The Case for Regionalization in MassachusettsJames Hayes-Bohanan, Ph.D.
Professor of Geography
Bridgewater State College
Updated October 3, 2012
All contents reflect the views of Dr. Hayes-Bohanan
NOTE: The news is full of examples of the need to regionalize government services. Increasingly common are failed searches and/or exhorbitant salaries for administrative positions at the town level, or the limitations imposed by extremely high overhead. See the regionalization articles on my Environmental Geography blog for some of these examples.
In the spring of 2009, I was invited to join an online forum by the office of Massachusetts Governor Deval Patrick. The purpose of the forum was to gather citizen input on the improvement of government and the setting of priorities in the context of a shrinking economy. Although much of my concern about Massachusetts state government has been focused on its deplorable record of underfunding higher education, I decided to focus my energy on suggestions that might improve some very difficult situations at the local level. I live in a town, after all, that has been suffering from an inability to fund local services. That is, our town had not approved needed increases in its property taxes for many years (though it finally took this necessary step in June 2010).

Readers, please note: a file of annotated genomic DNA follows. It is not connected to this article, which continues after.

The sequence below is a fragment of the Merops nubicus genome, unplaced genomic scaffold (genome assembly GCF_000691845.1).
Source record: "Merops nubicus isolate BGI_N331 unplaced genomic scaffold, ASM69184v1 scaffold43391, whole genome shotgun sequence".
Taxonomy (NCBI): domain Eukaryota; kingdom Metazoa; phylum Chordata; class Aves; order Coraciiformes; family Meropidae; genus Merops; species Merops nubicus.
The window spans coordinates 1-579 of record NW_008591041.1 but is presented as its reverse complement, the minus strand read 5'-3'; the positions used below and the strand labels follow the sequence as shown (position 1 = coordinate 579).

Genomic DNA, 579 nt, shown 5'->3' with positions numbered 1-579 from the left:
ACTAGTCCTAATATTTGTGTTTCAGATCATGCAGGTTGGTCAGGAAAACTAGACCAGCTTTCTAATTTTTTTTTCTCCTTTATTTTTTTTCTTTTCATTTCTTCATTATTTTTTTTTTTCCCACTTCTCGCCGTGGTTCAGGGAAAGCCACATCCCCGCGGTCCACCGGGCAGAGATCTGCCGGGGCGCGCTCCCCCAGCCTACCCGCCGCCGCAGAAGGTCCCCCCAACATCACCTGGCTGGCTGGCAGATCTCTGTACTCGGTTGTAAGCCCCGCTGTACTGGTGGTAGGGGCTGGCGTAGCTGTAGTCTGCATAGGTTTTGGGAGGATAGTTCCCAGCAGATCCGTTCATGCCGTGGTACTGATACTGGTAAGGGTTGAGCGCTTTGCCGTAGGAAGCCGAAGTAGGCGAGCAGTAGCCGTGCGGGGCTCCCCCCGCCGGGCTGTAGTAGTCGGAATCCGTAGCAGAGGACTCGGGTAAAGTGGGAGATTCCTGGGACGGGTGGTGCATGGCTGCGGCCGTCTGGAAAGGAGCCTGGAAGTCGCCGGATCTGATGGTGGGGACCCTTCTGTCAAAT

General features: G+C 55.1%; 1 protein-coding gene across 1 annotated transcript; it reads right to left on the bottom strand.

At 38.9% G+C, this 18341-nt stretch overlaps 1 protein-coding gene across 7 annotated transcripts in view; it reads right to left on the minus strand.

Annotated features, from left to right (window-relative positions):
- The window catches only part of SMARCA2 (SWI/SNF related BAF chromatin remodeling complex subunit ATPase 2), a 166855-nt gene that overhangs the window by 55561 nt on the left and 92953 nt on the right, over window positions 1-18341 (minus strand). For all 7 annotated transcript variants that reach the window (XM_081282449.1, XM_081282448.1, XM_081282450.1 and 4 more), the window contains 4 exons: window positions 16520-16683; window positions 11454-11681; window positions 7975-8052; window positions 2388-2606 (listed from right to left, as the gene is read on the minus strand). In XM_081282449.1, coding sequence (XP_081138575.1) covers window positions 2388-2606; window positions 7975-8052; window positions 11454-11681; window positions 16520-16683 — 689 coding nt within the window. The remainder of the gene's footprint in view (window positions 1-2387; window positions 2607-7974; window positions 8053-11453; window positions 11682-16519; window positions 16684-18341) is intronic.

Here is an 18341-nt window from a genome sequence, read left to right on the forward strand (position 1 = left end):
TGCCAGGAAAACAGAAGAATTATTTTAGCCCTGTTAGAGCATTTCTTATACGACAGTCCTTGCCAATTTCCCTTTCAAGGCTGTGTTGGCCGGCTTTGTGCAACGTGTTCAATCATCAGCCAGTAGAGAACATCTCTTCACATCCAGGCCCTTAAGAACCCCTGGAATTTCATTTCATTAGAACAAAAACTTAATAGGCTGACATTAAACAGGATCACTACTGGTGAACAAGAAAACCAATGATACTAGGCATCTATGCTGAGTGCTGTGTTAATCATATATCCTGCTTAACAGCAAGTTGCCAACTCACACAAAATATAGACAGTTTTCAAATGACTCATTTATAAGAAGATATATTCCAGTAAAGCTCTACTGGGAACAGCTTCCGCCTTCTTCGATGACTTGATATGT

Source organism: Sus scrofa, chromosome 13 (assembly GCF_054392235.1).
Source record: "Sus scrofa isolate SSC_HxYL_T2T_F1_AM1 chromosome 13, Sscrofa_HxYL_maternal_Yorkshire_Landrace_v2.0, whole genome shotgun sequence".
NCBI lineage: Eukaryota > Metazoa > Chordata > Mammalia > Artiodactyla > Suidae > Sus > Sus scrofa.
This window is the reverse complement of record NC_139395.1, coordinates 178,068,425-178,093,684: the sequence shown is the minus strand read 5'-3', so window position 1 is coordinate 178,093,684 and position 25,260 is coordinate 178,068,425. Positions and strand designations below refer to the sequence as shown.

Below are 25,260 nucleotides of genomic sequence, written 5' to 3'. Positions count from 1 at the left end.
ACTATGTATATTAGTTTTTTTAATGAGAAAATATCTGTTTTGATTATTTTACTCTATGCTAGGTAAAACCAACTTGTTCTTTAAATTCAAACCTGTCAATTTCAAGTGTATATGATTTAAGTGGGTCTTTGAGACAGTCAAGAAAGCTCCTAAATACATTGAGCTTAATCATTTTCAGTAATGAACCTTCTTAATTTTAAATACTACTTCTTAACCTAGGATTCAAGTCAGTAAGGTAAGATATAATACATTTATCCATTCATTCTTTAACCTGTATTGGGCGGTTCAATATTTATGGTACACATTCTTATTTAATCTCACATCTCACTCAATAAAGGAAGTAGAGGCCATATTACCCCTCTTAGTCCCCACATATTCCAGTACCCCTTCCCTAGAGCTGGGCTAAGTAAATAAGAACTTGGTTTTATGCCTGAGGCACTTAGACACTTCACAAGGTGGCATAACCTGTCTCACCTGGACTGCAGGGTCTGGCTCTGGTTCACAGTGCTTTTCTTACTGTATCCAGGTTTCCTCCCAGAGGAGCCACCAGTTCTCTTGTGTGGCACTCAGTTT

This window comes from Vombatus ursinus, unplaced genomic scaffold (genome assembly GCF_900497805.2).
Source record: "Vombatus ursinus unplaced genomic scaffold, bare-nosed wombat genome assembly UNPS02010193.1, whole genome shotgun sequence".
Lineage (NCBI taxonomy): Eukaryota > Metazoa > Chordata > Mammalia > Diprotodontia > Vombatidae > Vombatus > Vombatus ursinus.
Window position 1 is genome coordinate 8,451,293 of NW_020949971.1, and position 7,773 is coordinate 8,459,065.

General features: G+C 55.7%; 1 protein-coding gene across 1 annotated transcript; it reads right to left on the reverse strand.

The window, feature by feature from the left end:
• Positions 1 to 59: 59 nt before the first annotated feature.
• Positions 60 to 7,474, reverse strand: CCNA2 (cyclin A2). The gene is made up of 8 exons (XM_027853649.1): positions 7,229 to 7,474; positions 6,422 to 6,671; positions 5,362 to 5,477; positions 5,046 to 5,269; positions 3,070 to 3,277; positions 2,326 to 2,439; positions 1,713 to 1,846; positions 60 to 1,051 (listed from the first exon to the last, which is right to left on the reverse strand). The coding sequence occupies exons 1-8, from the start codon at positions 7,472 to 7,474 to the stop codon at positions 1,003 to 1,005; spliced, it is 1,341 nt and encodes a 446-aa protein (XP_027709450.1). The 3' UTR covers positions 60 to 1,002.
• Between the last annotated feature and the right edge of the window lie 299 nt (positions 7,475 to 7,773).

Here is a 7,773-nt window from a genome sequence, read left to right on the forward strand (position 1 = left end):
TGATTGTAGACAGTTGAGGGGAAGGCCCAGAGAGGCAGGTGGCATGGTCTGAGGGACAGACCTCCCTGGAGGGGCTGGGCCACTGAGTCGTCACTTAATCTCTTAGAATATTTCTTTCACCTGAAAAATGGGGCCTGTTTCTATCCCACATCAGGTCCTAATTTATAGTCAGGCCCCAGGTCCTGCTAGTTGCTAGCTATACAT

Part of that inability arises from the fact that many older voters are reluctant to pay annual taxes that might approach the prices they paid for their homes forty or more years ago. Part of it arises from a knee-jerk reaction to public-sector spending in general, and part of it arises from a lack of recognition that property values are in part a reflection of local services that are funded by land taxes. That is, an investment in local services is a way of protecting the value of one's home, but many see escalating home prices as "earned" wealth. (I learned this way of thinking when I objected to the whole concept of property taxes in a conversation with my colleagues at the Lincoln Institute for Land Policy Studies.)
(Click to Enlarge)
351 Towns by Name Origins
UMass-Boston Our Town, Our City Project
The history, character, and heritage of our towns are impressive. That does not mean they should be our form of government.